Here’s an interesting extract from an Oracle 9i statspack report taken from Oracle Database 10g Performance Tuning Tips and Techniques*** . The book doesn’t give the snapshot interval, number of CPUs, or any idea about the average number of sessions active during the period, so all the comments I make about the sample are highly speculative.
But, as a pure “thought experiment”, I want to give you a feasible explanation of the figures shown just to give you a flavour of how counter-intuitive a statspack report can be.
Top 5 Timed Events ~~~~~~~~~~~~~~~~~~ % Total Event Waits Time (s) Ela Time --------------------------- ------------ ----------- -------- db file sequential read 399,394,399 2,562,115 52.26 CPU time 960,825 19.60 buffer busy waits 122,302,412 540,757 11.03 PL/SQL lock timer 4,077 243,056 4.96 log file switch (checkpoint incomplete) 188,701 187,648 3.83
The question is – which of these top five figures will have the most impact on the end-users’ perception of system performance?
Let me repeat that this is purely conjectural and proposed for the purposes of enlightenment only, but it’s possible that the performance issue that’s most visible to the end users is the one that’s reporting the shortest time on the list above.
I have no idea how long a time period this snapshot lasted, nor how many sessions were actually involved. The best I can say is that if this was running with one CPU the snapshot must have been at least 267 hours (CPU time / 3,600) and if there were 16 CPUs it was at least 17 hours. Allowing for the fact that people rarely run at 100% CPU, and 17 hours is an odd snapshot time, then possibly it’s 16 CPUs for 24 hours, or 64 CPUs for 6 hours – let’s assume the latter.
When you have your mind operating at the right scale the rather large counts on single block reads and buffer busy waits start to look slightly less dramatic.
Of course when you do extreme amounts of reads you tend to get a lot of buffer busy waits as one session waits for another session to finish reading a block that they both happen to want; and the CPU due to latching of the cache buffers chains and LRU chains can get a bit expensive – so the activity does look a bit undesirable and should be reviewed. (10g conveniently renames this particular read-related wait a “read by other session”)
But take a close look at the times: the average read time is 6.41 milliseconds (total time divided by total reads) and the average buffer busy wait is 4.42 milliseconds – but the average wait for the log file switch checkpoint completion is 0.994 seconds.
There are two important points to note here. First, it’s the end-user sessions that wait on log file switch (checkpoint incomplete), and secondly the timeout on that event is one second (which means this might really be a small number of very long waits cut into one second slices since the average is so close to one second).
Now we don’t know how many end-users hit the checkpoint problem, or how long each end-user waited (ticking the seconds away one at a time), but log file switches shouldn’t be happening all the time and, quite possibly, there’s a lot of query based activity going on that doesn’t generate redo log and therefore doesn’t hit this problem. So let’s play numbers and see what happens.
If, in that hypothetical 6 hour time period, we actually have 188,000 periods of session activity that all wait for one second, and share out the other waits between them, how much extra wait time gets associated with each log switch wait? Just under 2.9 seconds of buffer busy wait, and 13.6 seconds of single block read time – for a total of 16.5 seconds. (That’s just dividing the other times by the 188,000 assumed sessions).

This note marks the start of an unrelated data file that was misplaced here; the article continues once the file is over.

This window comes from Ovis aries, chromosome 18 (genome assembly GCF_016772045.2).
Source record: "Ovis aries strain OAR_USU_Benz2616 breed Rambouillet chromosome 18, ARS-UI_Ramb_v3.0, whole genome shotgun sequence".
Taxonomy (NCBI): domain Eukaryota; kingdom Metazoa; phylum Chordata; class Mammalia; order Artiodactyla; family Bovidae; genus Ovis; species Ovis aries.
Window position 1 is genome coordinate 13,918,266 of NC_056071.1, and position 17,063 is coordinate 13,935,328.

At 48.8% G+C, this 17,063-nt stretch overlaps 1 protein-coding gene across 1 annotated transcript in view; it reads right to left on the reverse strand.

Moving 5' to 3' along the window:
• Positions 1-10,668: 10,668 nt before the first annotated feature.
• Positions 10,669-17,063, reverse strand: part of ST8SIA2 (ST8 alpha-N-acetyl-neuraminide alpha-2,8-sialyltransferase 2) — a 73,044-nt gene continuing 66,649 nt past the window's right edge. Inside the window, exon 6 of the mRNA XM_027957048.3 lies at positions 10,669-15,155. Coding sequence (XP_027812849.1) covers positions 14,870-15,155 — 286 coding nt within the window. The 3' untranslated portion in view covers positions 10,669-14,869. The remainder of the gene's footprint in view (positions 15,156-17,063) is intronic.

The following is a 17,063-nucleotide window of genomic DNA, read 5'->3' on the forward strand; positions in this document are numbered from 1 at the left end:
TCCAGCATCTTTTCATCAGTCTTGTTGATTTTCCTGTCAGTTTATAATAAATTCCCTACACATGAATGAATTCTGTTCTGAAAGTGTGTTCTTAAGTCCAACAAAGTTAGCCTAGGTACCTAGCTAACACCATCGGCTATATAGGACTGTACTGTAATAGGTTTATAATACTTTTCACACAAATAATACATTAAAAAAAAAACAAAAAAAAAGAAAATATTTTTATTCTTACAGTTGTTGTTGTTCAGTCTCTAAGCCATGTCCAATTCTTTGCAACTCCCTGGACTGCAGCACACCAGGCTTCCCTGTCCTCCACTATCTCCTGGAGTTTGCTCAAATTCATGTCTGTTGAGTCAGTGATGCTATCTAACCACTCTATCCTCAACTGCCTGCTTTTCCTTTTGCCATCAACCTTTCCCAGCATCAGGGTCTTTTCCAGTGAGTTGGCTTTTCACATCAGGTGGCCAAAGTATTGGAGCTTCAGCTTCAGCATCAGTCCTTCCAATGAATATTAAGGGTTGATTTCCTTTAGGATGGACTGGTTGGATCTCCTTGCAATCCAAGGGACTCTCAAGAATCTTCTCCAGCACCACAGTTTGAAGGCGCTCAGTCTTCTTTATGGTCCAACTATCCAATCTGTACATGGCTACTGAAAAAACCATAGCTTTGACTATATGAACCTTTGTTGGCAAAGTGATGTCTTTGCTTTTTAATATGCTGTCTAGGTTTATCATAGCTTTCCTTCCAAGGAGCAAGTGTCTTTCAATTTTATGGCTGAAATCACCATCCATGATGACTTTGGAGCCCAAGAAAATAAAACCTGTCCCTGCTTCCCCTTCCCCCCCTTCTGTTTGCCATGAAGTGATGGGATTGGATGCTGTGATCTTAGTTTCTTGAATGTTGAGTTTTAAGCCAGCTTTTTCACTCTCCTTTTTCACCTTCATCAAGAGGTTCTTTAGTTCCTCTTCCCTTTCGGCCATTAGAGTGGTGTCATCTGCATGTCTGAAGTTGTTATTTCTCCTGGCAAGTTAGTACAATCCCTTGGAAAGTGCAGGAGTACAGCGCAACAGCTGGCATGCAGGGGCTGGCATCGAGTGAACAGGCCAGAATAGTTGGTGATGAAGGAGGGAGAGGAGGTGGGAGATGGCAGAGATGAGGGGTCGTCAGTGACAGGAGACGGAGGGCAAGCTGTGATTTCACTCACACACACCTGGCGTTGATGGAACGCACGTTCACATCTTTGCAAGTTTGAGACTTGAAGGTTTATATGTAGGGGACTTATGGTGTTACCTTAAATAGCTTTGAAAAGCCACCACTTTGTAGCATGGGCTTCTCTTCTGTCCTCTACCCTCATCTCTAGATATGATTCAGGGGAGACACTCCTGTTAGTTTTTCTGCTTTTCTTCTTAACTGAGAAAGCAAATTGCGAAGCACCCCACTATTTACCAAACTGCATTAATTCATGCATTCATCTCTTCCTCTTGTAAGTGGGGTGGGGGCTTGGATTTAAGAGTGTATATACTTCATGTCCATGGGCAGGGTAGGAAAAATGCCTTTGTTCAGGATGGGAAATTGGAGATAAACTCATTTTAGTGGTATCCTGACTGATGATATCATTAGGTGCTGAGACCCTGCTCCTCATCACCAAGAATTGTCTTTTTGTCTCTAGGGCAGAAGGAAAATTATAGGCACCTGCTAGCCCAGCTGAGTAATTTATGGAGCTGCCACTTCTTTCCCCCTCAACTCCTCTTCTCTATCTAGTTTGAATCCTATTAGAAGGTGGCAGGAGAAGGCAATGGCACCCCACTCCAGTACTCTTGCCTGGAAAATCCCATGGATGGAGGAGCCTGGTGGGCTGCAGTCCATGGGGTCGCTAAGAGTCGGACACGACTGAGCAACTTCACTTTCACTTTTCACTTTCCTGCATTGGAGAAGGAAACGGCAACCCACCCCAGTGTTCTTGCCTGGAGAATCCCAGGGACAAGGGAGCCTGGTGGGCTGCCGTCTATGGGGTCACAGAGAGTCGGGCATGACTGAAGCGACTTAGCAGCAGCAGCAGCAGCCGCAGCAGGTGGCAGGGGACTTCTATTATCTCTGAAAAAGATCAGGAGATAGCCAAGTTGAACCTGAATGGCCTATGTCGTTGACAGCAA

This means that if you have just 15.5 sessions running for every session that hits a log switch wait on DML, the log switch wait becomes the most visible contributor to the jammed sessions’ wait time. And our assumption was that this was a big system, so a 15.5 : 1 split between query and DML activity could easily be that sort of size.
Now I’ve done a lot of hand-waving and playing with numbers – but the argument is viable: it could really happen. This is a big system (or a small system viewed over a very long period of time) that manages to get through a lot of work. There are clear signs of resource wastage and contention from the buffer busy waits – but it is possible that the only performance problem the end-users notice is at the log file switch when some of them go into the checkpoint not complete.
The smallest statspack wait could be the most visitble end-user issue – averages hide the detail and only the sessions can tell.
Footnote: log file switch (checkpoint not complete) happens to be a wait time that can (usually) be eliminated very easily – having more, or bigger, log files is often all that it takes to avoid the checkpoint completion issue. Sometimes, of course, the problem can be reduced by ensuring that the database writer(s) have less to write, or are able to write faster (which typically means changing the fast_start_mttr_target or increasing the number of database writers, respectively). The most appropriate action will only become clear when you examine the log files sizes, log file switch timings, settings for the two log_checkpoint parameters and the rest of the statistics.
*** Specifically Chapter 14 Using Statspack and the AWR Report to Tune Waits and Latches, available as a pdf download from McGrawHill.
Footnote: Any advice about reading statspack reports is almost always relevant when reading AWR reports (and vice versa).